Jeff Bridges stars in Lois Lowry's masterpiece novel "The Giver" opening this Friday, August 15 across the country. The book debuted in 1993 and has since then gathered thousands of fans who have literally been waiting years and years for the book to be developed into a film.
The story centers around Jonas, a young adult living in what appears to be a perfect Utopian-like society where everyone gets along, there's no crime, and no one ever tells a lie. He lives with a mom (Katie Holmes), a dad (Alexander Skarsgård), and a sister all making up the perfect nuclear family. His mom is on the council that enforces the rules of the community, and his dad works for the nurturing center (where babies are initially raised). Jonas is approaching a time in his life where he will be awarded his profession and given a place in society so that he can give back. When his role is announced to be the next Giver his life is turned upside down, especially when he meets the current "The Giver" (Bridges).
The title "The Giver" is also the role and name of the character who is allowed to hold all of the memories of humanity and played stunningly by Jeff Bridges. Bridges who plays double duty as producer is one of the high lights of the film. As The Giver, it's his job to live outside of the paradigm of his culture, and to know the difference of life "now," versus the life "before." Each Giver is tasked with holding this information which in likened to being in pain. The story revolves around how Jonas takes on his role as "The Giver" under the tutelage of the senior "Giver."
There is a unique perspective to take in account when considering how good or how bad this film is. An intricate part of the story is that everyone except "The Giver" is rendered nearly emotionless, and incapable of passionate feelings towards anything as part of the initial story-line. Because of this, it's harder for this film to evoke strong emotions one way of the other in it's characters and overall span of the film. This can leave a viewer feeling somewhat distant and less committed to the characters but at the same time, is intricate to telling a story that follows the source material by Lowry and why so many cherish this novel. That division between feeling deep emotions and expressing them, and not being capable of it is the main motivator of the film and it's character Jonas. If you had lively characters with dynamic personalities, then it would defeat the purpose and overall merit of the story. Once you consider this key aspect, evaluating the film takes on a different meaning, one of which many critics may gloss over in favor of just judging the film on it's acting merits or comparing it to "Divergent" and "The Hunger Games" unfairly.
As an example, Katie Holmes plays the role of Jonas's mom. If you judged her performance you would say she is wooden, emotionless, and dull. However, that's what the role is about. There's not a lot of redeeming qualities about being dull and lifeless. So taking this in to account, you can't be to hard on her performance or many of the others. Even Meryl Streep has vestiges of emotion seeping out of her carefully controlled character hinting from the get-go that her character is off her meds (never developed in the film).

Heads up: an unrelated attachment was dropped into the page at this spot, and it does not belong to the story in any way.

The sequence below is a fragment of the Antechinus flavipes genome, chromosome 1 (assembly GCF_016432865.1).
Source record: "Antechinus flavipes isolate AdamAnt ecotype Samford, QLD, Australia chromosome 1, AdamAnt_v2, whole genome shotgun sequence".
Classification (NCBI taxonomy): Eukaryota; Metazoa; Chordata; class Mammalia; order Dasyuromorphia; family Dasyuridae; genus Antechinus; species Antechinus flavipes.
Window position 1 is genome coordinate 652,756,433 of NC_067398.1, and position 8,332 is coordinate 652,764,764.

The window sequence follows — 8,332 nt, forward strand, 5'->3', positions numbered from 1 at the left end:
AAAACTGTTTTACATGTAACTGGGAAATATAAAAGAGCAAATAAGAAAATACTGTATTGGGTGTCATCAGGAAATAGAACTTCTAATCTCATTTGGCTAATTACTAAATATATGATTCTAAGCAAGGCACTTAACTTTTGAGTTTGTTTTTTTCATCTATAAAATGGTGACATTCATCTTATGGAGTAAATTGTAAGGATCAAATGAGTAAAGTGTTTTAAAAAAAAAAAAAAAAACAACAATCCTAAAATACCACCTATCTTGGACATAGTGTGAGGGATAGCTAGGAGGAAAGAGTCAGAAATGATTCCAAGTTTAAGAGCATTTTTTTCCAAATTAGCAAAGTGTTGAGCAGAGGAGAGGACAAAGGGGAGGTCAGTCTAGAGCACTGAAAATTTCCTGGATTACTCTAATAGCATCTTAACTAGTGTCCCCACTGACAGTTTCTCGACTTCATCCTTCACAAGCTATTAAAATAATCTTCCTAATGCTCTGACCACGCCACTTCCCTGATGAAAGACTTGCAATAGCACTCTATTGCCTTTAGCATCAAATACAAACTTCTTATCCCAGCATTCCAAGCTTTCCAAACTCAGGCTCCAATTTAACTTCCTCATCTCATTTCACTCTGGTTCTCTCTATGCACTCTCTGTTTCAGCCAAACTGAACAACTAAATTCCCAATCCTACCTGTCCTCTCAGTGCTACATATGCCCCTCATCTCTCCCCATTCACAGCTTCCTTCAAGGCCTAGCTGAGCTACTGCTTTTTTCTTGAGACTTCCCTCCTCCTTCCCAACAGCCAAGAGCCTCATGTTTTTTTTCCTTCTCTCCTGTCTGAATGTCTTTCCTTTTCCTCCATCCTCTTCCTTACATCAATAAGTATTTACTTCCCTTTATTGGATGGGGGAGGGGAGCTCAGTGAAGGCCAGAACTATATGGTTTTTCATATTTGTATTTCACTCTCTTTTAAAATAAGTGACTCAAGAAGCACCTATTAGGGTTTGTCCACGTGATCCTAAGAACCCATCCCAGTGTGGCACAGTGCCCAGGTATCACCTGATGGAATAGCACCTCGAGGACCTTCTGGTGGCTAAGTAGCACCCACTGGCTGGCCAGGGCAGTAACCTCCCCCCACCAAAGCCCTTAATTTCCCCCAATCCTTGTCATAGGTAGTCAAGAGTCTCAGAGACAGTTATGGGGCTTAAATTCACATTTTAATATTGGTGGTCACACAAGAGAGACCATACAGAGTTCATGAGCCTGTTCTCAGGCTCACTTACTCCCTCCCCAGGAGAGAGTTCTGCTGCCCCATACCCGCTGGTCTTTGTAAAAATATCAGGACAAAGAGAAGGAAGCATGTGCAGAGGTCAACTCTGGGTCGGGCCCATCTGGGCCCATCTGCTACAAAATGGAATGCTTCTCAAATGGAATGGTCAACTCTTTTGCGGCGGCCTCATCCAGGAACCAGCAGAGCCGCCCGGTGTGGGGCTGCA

Despite these huge challenges for director Philip Noyce (Salt) to create dynamic characters within these constraints, he still manages to work around that by using the sets and scenery almost as a character unto itself. Using black and white palettes and then suffusing moments of color into what seems ordinary in our world, takes on a new meaning in "The Giver." For that alone, the movie deserves to be given more leeway in the development of it's primary characters, and their performances. However, even with smart uses of camera techniques and color choices the film still falls a bit flat in some regards but not because of Noyce's visual story-telling ability. The flat moments are wholly directed towards the actual source material. The novel in itself though cherished by many, is not perfect either. The ending is a bit of a leap of faith, but it is technically science fiction so you are either a fan or not.
"The Giver" moves along at a nice pace at an hour and forty-five minutes. Noyce does an excellent job of developing a world that is at first devoid of crime, danger, and painting a picture of a society that is content and then contrasting it with brilliant choices in color and character development. The cast with the exception of Bridges, follows closely the character requirements of the source material (dull and static) which challenges audiences to care. Jeff Bridges performance makes the film more than worthwhile, however main stream critics are going to gloss over "The Giver's" resemblance to other teen-like dramas without giving the film credit for it's purposely lifeless characters initially and it's ability to contrast those with color and perspective. The film scores a solid "B" and it's ability to evoke empathy in a world without it is worthwhile.
PG-13, 1 hr. 40 min.
Drama, Science Fiction & Fantasy
Written By: Lois Lowry, Vadim Perelman
In Theaters: Aug 15, 2014 Wide
The Weinstein Company - Official Site
Starring: Brenton Thwaites, Jeff Bridges, Meryl Streep, Odeya Rush